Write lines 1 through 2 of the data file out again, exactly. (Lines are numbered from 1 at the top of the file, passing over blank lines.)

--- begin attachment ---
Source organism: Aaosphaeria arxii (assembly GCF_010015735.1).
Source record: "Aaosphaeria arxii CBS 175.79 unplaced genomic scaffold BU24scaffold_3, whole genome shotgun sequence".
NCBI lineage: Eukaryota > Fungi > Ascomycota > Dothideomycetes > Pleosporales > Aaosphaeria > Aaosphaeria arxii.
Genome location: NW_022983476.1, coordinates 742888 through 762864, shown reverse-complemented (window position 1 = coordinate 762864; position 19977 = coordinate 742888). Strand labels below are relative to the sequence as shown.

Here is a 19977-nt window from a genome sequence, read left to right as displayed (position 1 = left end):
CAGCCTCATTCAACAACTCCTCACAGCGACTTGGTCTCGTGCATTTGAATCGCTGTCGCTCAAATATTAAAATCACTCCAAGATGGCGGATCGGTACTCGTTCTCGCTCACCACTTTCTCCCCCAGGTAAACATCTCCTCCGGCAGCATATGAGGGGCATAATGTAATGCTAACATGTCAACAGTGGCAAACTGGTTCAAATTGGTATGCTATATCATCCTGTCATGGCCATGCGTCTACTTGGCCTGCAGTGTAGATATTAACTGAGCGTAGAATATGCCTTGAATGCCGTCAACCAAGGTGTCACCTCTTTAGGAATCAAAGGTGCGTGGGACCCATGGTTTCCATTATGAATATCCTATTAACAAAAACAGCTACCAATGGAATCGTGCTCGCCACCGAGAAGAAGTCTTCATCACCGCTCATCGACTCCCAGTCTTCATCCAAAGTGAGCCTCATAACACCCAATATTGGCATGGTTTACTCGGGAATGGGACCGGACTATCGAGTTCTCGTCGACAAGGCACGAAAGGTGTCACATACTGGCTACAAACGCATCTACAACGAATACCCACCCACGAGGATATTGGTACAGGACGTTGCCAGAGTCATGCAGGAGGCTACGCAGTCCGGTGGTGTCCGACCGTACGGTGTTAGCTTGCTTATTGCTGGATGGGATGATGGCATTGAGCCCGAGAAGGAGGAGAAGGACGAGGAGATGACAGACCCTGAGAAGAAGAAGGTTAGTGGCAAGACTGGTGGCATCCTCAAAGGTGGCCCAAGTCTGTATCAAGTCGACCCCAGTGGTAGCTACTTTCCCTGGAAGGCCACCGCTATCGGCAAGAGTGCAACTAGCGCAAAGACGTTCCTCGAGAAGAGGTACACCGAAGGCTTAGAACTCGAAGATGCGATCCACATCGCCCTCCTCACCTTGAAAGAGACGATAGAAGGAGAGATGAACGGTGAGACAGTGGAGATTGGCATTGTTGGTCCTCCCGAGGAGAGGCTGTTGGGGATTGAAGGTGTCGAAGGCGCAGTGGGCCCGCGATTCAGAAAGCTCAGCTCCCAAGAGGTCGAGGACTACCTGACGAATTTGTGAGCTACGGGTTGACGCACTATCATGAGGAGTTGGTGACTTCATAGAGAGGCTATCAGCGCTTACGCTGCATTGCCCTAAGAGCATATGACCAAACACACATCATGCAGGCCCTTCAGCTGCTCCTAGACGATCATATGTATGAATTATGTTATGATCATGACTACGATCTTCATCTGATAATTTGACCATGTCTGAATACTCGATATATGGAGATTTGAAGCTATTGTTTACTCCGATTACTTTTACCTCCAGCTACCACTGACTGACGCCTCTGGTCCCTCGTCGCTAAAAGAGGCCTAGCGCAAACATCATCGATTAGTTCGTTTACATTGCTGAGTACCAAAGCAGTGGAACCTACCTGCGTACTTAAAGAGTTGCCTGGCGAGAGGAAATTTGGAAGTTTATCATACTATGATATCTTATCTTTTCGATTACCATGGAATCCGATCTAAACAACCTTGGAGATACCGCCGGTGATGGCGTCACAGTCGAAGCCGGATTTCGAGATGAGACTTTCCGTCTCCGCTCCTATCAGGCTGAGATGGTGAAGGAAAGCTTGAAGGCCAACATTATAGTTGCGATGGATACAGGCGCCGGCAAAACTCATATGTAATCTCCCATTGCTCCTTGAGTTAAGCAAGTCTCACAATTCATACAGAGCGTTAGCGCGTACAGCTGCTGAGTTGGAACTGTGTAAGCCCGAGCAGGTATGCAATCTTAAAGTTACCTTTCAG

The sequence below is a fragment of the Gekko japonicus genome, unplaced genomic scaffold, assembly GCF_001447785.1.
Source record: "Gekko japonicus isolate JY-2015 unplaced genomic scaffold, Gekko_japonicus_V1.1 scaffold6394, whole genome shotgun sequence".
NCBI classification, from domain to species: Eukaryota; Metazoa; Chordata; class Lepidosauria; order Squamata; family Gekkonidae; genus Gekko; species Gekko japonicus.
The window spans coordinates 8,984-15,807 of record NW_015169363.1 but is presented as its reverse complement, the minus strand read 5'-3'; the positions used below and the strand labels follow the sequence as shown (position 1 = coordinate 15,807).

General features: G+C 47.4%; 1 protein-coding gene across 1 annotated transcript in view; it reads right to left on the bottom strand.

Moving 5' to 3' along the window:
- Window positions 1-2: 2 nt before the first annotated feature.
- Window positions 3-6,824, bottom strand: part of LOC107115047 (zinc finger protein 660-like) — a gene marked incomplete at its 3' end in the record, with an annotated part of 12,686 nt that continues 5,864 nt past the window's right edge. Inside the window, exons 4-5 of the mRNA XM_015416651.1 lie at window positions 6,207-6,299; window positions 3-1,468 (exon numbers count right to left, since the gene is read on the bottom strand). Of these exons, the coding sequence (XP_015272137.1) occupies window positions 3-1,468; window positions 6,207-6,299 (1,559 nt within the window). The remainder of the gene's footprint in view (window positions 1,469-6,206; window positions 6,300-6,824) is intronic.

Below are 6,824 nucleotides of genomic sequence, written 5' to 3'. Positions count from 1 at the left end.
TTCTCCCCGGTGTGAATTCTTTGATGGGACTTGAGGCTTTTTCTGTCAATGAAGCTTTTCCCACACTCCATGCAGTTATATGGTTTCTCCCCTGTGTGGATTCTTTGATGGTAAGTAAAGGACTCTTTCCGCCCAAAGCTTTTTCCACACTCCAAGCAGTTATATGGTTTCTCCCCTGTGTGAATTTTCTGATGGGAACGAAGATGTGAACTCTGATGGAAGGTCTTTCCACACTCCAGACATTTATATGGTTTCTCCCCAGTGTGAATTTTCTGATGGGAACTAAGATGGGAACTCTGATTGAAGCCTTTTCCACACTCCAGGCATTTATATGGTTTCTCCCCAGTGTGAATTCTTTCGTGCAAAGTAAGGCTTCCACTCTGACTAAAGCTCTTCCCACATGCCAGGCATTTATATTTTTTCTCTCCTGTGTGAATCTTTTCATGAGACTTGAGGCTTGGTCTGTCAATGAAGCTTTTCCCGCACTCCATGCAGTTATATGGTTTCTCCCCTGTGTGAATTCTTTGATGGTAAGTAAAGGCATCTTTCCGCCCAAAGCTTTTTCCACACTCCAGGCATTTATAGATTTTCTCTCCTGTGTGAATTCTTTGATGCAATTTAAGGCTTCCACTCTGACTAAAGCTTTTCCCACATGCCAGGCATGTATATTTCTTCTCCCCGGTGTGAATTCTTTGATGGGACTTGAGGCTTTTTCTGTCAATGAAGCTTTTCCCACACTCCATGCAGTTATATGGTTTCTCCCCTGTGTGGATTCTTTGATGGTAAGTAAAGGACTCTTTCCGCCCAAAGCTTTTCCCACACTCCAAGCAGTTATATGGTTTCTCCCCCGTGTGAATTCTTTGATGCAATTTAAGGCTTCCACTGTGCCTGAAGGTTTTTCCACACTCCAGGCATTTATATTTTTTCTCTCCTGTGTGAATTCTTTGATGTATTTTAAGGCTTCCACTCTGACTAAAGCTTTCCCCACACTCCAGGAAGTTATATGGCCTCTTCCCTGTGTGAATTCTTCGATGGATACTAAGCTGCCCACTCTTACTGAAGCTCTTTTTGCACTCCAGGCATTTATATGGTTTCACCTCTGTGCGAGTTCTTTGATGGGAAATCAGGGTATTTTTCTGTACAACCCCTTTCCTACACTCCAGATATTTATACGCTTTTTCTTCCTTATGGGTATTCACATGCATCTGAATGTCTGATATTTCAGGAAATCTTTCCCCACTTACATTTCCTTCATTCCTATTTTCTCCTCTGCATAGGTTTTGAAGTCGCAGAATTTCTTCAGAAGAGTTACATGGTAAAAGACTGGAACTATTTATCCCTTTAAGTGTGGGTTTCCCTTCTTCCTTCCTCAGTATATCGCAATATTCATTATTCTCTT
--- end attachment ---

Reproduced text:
Source organism: Aaosphaeria arxii (assembly GCF_010015735.1).
Source record: "Aaosphaeria arxii CBS 175.79 unplaced genomic scaffold BU24scaffold_3, whole genome shotgun sequence".